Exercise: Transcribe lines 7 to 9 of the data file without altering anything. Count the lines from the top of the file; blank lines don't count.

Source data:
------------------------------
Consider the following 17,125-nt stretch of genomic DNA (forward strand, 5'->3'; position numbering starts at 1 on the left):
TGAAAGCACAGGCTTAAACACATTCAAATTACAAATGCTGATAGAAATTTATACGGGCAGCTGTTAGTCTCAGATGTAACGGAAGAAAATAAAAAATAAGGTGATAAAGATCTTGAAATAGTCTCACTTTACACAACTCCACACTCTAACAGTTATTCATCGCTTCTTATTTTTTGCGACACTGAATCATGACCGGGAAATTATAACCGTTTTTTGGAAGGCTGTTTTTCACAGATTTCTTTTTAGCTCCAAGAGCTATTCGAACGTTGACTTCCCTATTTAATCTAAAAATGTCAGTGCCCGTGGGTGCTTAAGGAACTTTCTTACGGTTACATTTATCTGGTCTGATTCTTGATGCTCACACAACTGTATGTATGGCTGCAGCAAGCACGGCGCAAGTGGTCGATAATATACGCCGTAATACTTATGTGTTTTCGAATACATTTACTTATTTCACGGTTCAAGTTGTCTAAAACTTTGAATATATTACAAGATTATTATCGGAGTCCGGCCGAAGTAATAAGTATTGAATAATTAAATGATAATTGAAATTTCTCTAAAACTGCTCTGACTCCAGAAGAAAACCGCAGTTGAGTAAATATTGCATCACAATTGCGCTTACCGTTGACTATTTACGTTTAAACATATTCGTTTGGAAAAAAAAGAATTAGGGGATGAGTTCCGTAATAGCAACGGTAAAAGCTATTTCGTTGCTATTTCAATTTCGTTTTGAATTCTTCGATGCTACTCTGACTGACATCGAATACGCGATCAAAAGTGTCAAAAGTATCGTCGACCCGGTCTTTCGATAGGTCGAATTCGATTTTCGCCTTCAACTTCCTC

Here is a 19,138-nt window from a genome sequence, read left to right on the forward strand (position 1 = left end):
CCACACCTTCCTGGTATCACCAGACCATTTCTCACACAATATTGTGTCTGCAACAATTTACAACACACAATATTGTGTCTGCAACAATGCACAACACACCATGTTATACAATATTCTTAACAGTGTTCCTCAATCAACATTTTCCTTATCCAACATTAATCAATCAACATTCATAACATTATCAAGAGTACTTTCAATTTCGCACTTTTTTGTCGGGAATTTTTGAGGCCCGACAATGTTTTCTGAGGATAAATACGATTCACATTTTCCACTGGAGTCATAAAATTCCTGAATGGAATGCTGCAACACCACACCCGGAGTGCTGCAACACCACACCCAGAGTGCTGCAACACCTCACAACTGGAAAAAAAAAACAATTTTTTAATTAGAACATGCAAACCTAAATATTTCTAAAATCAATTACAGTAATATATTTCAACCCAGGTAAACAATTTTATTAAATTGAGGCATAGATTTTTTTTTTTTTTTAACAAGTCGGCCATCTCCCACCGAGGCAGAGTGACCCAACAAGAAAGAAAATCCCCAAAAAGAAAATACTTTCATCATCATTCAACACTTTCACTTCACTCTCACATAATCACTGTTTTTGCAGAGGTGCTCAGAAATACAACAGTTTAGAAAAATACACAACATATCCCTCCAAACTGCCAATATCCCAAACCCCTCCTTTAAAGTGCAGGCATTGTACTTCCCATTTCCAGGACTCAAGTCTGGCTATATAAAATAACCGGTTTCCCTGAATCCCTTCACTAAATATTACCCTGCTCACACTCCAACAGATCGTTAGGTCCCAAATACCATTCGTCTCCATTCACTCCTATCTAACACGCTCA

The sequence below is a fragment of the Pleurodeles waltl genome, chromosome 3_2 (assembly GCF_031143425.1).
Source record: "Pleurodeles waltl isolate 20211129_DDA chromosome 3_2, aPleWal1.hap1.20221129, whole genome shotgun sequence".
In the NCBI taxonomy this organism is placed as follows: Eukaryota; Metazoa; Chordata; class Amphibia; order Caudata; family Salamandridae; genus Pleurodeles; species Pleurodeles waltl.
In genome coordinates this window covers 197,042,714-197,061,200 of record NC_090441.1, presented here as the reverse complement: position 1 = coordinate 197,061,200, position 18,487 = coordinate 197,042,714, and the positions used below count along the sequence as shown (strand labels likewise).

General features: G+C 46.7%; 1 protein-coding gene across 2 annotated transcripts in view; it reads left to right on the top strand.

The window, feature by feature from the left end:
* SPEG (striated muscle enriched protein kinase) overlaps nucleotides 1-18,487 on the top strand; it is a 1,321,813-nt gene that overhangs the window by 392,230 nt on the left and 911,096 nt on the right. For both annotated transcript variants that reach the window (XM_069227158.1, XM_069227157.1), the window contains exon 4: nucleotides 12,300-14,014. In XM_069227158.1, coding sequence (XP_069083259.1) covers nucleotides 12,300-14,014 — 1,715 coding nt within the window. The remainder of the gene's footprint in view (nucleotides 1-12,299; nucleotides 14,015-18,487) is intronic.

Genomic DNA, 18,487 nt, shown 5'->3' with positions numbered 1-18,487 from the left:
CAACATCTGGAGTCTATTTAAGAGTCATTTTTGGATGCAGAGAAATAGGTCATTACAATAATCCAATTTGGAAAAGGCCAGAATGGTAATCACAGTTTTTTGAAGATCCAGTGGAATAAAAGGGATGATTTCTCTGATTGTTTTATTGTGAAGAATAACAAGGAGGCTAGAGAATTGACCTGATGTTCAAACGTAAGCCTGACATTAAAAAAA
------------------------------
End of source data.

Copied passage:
In the NCBI taxonomy this organism is placed as follows: Eukaryota; Metazoa; Chordata; class Amphibia; order Caudata; family Salamandridae; genus Pleurodeles; species Pleurodeles waltl.
In genome coordinates this window covers 197,042,714-197,061,200 of record NC_090441.1, presented here as the reverse complement: position 1 = coordinate 197,061,200, position 18,487 = coordinate 197,042,714, and the positions used below count along the sequence as shown (strand labels likewise).

General features: G+C 46.7%; 1 protein-coding gene across 2 annotated transcripts in view; it reads left to right on the top strand.